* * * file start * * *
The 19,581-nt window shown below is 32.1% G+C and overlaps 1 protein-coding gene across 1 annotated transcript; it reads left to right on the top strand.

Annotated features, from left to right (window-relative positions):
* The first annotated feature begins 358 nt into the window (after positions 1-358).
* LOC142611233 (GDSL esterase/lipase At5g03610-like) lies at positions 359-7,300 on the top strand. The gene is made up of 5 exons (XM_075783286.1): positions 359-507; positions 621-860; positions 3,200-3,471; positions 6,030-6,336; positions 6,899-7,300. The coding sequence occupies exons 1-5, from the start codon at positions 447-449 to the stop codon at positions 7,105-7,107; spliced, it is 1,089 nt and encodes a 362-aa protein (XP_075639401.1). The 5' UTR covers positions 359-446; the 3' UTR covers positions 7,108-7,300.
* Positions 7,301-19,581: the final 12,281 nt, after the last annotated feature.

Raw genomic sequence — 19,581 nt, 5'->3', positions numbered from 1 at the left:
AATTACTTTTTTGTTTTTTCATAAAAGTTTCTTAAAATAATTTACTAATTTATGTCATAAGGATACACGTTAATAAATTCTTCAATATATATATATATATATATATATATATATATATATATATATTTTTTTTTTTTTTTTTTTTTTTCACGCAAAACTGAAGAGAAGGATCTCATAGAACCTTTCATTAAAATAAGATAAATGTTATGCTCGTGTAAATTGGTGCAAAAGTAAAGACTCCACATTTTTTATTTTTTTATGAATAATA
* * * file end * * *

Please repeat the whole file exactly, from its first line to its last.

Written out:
The 19,581-nt window shown below is 32.1% G+C and overlaps 1 protein-coding gene across 1 annotated transcript; it reads left to right on the top strand.

Annotated features, from left to right (window-relative positions):
* The first annotated feature begins 358 nt into the window (after positions 1-358).
* LOC142611233 (GDSL esterase/lipase At5g03610-like) lies at positions 359-7,300 on the top strand. The gene is made up of 5 exons (XM_075783286.1): positions 359-507; positions 621-860; positions 3,200-3,471; positions 6,030-6,336; positions 6,899-7,300. The coding sequence occupies exons 1-5, from the start codon at positions 447-449 to the stop codon at positions 7,105-7,107; spliced, it is 1,089 nt and encodes a 362-aa protein (XP_075639401.1). The 5' UTR covers positions 359-446; the 3' UTR covers positions 7,108-7,300.
* Positions 7,301-19,581: the final 12,281 nt, after the last annotated feature.

Raw genomic sequence — 19,581 nt, 5'->3', positions numbered from 1 at the left:
AATTACTTTTTTGTTTTTTCATAAAAGTTTCTTAAAATAATTTACTAATTTATGTCATAAGGATACACGTTAATAAATTCTTCAATATATATATATATATATATATATATATATATATATATATATTTTTTTTTTTTTTTTTTTTTTTCACGCAAAACTGAAGAGAAGGATCTCATAGAACCTTTCATTAAAATAAGATAAATGTTATGCTCGTGTAAATTGGTGCAAAAGTAAAGACTCCACATTTTTTATTTTTTTATGAATAATA